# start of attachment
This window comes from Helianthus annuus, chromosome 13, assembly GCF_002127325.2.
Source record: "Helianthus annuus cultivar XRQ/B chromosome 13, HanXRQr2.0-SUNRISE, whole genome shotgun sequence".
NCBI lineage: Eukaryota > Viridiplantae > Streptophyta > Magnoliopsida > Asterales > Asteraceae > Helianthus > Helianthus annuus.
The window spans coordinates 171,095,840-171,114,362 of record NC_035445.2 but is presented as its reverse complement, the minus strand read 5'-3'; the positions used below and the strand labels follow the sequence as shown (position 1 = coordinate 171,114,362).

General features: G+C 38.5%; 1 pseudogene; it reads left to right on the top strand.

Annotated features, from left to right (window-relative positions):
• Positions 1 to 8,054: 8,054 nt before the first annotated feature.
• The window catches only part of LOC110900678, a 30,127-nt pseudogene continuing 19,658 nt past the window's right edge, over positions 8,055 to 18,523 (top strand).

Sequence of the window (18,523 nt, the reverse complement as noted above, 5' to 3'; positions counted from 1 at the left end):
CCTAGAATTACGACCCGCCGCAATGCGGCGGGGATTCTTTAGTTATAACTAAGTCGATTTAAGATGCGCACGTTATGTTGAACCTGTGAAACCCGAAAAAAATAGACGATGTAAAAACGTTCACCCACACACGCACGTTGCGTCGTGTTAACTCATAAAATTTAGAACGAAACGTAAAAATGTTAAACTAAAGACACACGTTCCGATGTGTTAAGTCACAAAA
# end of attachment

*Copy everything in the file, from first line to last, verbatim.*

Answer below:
This window comes from Helianthus annuus, chromosome 13, assembly GCF_002127325.2.
Source record: "Helianthus annuus cultivar XRQ/B chromosome 13, HanXRQr2.0-SUNRISE, whole genome shotgun sequence".
NCBI lineage: Eukaryota > Viridiplantae > Streptophyta > Magnoliopsida > Asterales > Asteraceae > Helianthus > Helianthus annuus.
The window spans coordinates 171,095,840-171,114,362 of record NC_035445.2 but is presented as its reverse complement, the minus strand read 5'-3'; the positions used below and the strand labels follow the sequence as shown (position 1 = coordinate 171,114,362).

General features: G+C 38.5%; 1 pseudogene; it reads left to right on the top strand.

Annotated features, from left to right (window-relative positions):
• Positions 1 to 8,054: 8,054 nt before the first annotated feature.
• The window catches only part of LOC110900678, a 30,127-nt pseudogene continuing 19,658 nt past the window's right edge, over positions 8,055 to 18,523 (top strand).

Sequence of the window (18,523 nt, the reverse complement as noted above, 5' to 3'; positions counted from 1 at the left end):
CCTAGAATTACGACCCGCCGCAATGCGGCGGGGATTCTTTAGTTATAACTAAGTCGATTTAAGATGCGCACGTTATGTTGAACCTGTGAAACCCGAAAAAAATAGACGATGTAAAAACGTTCACCCACACACGCACGTTGCGTCGTGTTAACTCATAAAATTTAGAACGAAACGTAAAAATGTTAAACTAAAGACACACGTTCCGATGTGTTAAGTCACAAAA